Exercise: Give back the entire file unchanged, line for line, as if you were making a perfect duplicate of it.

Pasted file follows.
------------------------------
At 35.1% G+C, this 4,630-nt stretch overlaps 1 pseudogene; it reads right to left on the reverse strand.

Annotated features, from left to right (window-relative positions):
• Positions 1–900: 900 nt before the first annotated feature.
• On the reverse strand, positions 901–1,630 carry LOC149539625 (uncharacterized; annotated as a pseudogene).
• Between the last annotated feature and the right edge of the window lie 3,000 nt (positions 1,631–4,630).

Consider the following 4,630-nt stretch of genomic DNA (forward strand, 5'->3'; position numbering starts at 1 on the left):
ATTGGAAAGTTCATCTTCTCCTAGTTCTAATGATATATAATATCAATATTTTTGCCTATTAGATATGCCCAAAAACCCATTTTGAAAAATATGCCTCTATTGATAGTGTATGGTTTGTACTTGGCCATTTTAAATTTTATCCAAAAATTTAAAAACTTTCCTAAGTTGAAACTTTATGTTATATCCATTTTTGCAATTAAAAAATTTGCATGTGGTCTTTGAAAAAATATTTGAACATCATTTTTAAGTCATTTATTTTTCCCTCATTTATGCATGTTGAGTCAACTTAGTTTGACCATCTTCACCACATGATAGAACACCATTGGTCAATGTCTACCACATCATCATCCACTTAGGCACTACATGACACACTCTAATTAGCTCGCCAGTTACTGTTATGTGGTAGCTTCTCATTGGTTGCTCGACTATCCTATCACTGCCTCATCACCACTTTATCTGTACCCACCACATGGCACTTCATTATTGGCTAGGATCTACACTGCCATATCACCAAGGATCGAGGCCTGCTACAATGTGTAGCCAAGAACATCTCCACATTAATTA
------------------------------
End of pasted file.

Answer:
At 35.1% G+C, this 4,630-nt stretch overlaps 1 pseudogene; it reads right to left on the reverse strand.

Annotated features, from left to right (window-relative positions):
• Positions 1–900: 900 nt before the first annotated feature.
• On the reverse strand, positions 901–1,630 carry LOC149539625 (uncharacterized; annotated as a pseudogene).
• Between the last annotated feature and the right edge of the window lie 3,000 nt (positions 1,631–4,630).

Consider the following 4,630-nt stretch of genomic DNA (forward strand, 5'->3'; position numbering starts at 1 on the left):
ATTGGAAAGTTCATCTTCTCCTAGTTCTAATGATATATAATATCAATATTTTTGCCTATTAGATATGCCCAAAAACCCATTTTGAAAAATATGCCTCTATTGATAGTGTATGGTTTGTACTTGGCCATTTTAAATTTTATCCAAAAATTTAAAAACTTTCCTAAGTTGAAACTTTATGTTATATCCATTTTTGCAATTAAAAAATTTGCATGTGGTCTTTGAAAAAATATTTGAACATCATTTTTAAGTCATTTATTTTTCCCTCATTTATGCATGTTGAGTCAACTTAGTTTGACCATCTTCACCACATGATAGAACACCATTGGTCAATGTCTACCACATCATCATCCACTTAGGCACTACATGACACACTCTAATTAGCTCGCCAGTTACTGTTATGTGGTAGCTTCTCATTGGTTGCTCGACTATCCTATCACTGCCTCATCACCACTTTATCTGTACCCACCACATGGCACTTCATTATTGGCTAGGATCTACACTGCCATATCACCAAGGATCGAGGCCTGCTACAATGTGTAGCCAAGAACATCTCCACATTAATTA